Indianapolis Colts president Bill Polian said Friday that there’s a very good reason why running back Edgerrin James hasn’t heard much from the team regarding his future with the team.

Until the NFL and the NFL Players Association can reach some sort of an agreement on an extension of the collective bargaining agreement, the Colts are one of several league teams that must decide what to do about a possible lifting of salary-cap restrictions prior to the 2007 season.

James has become more vocal in recent days about his current contract situation, telling both the NFL Network and the Indianapolis Star on Thursday that he hasn’t heard anything from the team and that he doesn’t expect to be back with the Colts in 2006. He was Indianapolis’ designated franchise player last off-season.

“Well, [James] hasn’t gotten any indication [from the Colts] because we don’t have any at this point,” Polian said during an interview on the Tony Bruno Show on Sporting News Radio. “We’ve just completed our organizational meetings where I sit down with the coaching staff and the other members of the senior personnel staff and we evaluate the players. And we just finished that [Thursday]. Now, we’ve got to get to the drawing board, so to speak, and decide what we’re going to do in terms of applying the franchise tag, if such is the case, how much money we’re going to have to spend.

“And all of that is really in suspended animation because of the lack of a collective bargaining agreement. If there is no collective bargaining agreement, then there is a very different and difficult situation that develops for every team. It’s much, much more difficult to sign players under the transition rules that go from a cap to an uncapped year, which is essentially what applies beginning March 3. So, we’ve got that to worry about. In addition, if there is an agreement, we presume there will be a little more money in the cap than normally would be the case. I don’t know if that’s a correct presumption or not. The short answer is we’re trying to work two different scenarios and we haven’t even gotten close to an answer yet, and that’s why no one has heard from us. I told the players at the appropriate time when we had a direction I would let them know. Thus far, we’re not there yet.”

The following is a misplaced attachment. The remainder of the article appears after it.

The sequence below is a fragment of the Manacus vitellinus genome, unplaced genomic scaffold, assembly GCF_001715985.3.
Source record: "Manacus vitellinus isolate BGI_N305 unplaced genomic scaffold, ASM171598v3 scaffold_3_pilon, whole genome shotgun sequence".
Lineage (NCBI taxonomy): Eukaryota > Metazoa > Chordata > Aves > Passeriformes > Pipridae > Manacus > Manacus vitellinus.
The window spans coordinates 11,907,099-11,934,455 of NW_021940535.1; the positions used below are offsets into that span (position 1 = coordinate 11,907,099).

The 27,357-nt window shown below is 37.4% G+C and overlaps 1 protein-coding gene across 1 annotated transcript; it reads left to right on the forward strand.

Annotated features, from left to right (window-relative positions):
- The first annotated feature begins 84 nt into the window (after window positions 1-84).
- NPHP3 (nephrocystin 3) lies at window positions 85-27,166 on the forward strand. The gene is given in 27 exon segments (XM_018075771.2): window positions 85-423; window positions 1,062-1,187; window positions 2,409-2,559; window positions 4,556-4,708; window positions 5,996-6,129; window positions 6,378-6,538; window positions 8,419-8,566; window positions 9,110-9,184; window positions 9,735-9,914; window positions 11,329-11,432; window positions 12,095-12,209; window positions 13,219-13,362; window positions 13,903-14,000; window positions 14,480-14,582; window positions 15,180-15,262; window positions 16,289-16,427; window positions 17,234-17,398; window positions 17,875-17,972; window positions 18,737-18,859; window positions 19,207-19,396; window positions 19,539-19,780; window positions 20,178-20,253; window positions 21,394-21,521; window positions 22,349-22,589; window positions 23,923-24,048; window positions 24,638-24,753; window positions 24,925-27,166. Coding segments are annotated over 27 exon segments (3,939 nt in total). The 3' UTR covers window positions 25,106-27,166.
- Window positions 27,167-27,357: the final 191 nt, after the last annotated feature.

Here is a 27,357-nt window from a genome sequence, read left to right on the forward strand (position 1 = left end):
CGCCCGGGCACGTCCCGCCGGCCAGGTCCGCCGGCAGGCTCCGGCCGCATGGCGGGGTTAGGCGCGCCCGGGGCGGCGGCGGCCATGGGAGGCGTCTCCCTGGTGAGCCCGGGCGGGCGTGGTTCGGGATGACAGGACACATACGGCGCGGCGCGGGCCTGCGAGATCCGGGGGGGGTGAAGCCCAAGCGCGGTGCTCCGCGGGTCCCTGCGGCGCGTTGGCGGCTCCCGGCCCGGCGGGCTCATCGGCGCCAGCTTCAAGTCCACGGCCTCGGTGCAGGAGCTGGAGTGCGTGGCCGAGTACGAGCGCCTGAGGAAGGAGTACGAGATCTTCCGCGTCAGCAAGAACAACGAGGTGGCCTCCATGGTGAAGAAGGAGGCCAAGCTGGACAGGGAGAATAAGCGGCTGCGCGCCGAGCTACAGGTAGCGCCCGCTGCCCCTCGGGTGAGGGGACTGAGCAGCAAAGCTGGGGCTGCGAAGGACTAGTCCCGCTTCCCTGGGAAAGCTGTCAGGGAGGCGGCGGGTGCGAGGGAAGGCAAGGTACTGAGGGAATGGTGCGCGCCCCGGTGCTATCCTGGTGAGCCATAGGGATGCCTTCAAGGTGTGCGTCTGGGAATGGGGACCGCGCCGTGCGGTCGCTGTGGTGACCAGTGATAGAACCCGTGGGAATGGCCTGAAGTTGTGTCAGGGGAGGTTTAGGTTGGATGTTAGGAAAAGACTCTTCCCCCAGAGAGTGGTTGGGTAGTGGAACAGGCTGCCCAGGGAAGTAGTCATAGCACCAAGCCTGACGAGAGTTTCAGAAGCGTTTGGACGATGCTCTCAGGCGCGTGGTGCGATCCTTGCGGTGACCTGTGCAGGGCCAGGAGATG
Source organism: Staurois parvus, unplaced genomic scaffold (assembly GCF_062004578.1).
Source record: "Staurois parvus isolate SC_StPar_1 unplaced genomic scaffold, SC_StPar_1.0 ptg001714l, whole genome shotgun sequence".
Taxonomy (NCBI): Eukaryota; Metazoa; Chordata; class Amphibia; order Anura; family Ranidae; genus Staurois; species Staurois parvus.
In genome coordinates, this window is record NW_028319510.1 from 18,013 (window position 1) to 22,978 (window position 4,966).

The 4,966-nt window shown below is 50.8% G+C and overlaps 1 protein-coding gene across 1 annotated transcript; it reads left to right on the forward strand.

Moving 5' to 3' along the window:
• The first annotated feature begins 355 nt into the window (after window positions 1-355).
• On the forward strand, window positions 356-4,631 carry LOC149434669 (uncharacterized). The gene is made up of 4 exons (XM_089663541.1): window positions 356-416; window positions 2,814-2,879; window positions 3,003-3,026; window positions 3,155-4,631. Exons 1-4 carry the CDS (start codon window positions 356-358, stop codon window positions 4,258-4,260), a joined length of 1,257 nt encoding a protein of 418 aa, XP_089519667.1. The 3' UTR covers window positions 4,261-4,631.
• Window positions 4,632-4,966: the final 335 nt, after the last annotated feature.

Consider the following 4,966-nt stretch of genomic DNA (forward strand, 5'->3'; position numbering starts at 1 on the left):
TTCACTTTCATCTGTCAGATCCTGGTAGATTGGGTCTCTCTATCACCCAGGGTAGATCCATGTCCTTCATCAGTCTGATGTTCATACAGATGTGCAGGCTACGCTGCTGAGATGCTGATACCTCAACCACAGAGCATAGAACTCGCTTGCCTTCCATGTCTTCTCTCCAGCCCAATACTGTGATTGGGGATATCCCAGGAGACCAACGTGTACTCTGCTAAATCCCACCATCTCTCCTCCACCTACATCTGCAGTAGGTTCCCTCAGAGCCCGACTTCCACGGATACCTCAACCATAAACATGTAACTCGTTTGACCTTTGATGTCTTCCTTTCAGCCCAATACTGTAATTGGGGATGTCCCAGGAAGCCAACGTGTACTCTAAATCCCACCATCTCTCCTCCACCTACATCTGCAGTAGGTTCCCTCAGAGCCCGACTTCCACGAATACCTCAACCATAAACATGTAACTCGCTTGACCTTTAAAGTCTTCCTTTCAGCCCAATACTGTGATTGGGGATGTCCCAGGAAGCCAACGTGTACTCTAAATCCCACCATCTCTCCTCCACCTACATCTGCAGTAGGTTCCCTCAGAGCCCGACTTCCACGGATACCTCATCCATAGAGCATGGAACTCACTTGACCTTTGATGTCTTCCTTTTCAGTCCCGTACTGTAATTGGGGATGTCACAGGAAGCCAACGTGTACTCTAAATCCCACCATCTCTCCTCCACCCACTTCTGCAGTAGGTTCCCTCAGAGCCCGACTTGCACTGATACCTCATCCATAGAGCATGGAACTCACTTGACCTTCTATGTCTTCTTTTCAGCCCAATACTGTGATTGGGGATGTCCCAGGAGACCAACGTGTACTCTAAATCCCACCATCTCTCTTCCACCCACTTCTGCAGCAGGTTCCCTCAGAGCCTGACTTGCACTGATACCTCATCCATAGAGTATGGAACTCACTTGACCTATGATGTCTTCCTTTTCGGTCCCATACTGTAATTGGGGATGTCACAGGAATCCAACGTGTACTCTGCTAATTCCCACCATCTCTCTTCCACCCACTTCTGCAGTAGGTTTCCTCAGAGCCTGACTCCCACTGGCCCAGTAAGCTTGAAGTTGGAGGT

There has been speculation that Indianapolis officials are unwilling to give the two-time NFL rushing champion a long-term deal due to a combination of factors — his age [27], the number of times he has carried the football during his seven-year career [9,226 yards] and the fact that he underwent knee surgery four years ago.

But, according to Polian, that isn’t necessarily the case.

“It’s all tied up with the question of money and how much long-term money you’d be committing. And I’m not talking now about Edgerrin, I’m answering the question generically. But I think it’s all about how much money you have to commit over the long term,” he said.

”Sometimes [getting] a vibe is an issue for the player; it never is for me because I don’t deal in vibes. I’m not [musician] Lionel Hampton. The agents make it an issue because they use it as a point of leverage. And obviously Edgerrin’s agent is trying to stir up a hornet’s nest in our paper, and I understand that. That’s business as usual. But that has no effect on us.”

“We have to set up the priorities and determine how much we can afford to spend and how much the cap is going to impinge. If there’s no collective bargaining agreement, there’s a short cap and very difficult rules in terms of giving players signing bonuses. And it’s going to be awful tough for anybody to make a go of it,” Polian continued.

“And under these transition rules, the teams with wads of cash — like Washington, for example — will have a decided advantage, because if you give a huge signing bonus, that’s kind of exempted from the rules in this particular case. It’s a muddled situation at best, and we’re trying to work through it just like every other team in the league is. But I don’t have any answers just yet.”

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